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The president of SAND, Choi Kyung Hui, who is also a defector but not from Kilju, suggested military activity at Punggye-ri in the years leading up to the tests could explain contamination in the area.
But Ferenc Dalnoki-Veress, a scientist-in-residence at the James Martin Center for Nonproliferation Studies in Monterey, California, has doubts that radiation damaged the environment and residents’ health.
He said that if any radioactive material had leaked, even from a
reported tunnel collapse this month following the sixth test, powerful sensors in the region that “sniff” the atmosphere would have detected it. The same goes for previous tests, he said.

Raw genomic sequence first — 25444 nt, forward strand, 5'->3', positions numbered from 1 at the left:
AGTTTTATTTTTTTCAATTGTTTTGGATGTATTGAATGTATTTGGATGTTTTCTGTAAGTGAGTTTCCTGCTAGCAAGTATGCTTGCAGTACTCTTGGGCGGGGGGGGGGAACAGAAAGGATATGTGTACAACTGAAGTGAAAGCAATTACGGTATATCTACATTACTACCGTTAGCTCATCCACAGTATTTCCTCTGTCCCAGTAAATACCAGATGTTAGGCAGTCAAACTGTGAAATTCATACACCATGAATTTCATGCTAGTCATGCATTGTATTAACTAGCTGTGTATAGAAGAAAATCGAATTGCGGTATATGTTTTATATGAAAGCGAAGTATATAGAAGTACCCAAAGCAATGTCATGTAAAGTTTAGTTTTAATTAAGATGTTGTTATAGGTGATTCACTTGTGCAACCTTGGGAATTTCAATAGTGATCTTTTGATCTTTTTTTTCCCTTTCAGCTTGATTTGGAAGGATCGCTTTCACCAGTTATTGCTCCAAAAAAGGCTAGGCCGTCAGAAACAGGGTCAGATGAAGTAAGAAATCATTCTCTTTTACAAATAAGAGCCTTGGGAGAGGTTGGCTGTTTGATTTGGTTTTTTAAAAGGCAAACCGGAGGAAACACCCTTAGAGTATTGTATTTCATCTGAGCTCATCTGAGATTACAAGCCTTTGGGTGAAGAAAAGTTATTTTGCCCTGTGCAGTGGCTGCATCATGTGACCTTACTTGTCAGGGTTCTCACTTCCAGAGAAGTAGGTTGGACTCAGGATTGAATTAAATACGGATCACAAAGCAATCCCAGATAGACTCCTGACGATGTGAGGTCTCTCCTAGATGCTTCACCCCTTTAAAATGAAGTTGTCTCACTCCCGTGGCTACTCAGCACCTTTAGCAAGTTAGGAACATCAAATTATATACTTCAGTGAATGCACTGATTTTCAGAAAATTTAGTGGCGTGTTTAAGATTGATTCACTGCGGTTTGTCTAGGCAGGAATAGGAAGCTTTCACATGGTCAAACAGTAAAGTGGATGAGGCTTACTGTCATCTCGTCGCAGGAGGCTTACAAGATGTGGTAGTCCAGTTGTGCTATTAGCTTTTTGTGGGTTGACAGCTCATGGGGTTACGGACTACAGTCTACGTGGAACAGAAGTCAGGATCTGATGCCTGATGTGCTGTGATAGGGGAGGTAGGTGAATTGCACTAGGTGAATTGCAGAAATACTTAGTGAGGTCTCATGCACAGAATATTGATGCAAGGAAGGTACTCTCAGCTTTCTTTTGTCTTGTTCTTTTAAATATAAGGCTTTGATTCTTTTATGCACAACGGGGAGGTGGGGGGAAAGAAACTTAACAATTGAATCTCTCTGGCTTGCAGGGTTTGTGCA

Days after the sixth test, the South Korean government announced it had detected
trace amounts of radioactive xenon, though it never said conclusively where it came from.
Ferenc says it’s “very, very unlikely” that it came from the Punggye-ri site. He’s also skeptical of groundwater contamination. Testing near water-saturated rock, he says, could build up steam that vents contaminants into the air. That, he says, is in no one’s interest.
Both Lee and Rhee keep in touch with their families when they can, using cellphones smuggled into North Korea from China.
Rhee says her family is sick, with headaches and vomiting, but no medicine helps. She’s surprised that in her new home, even the rights of animals are protected. But back in North Korea, she says, the health of her people is ignored.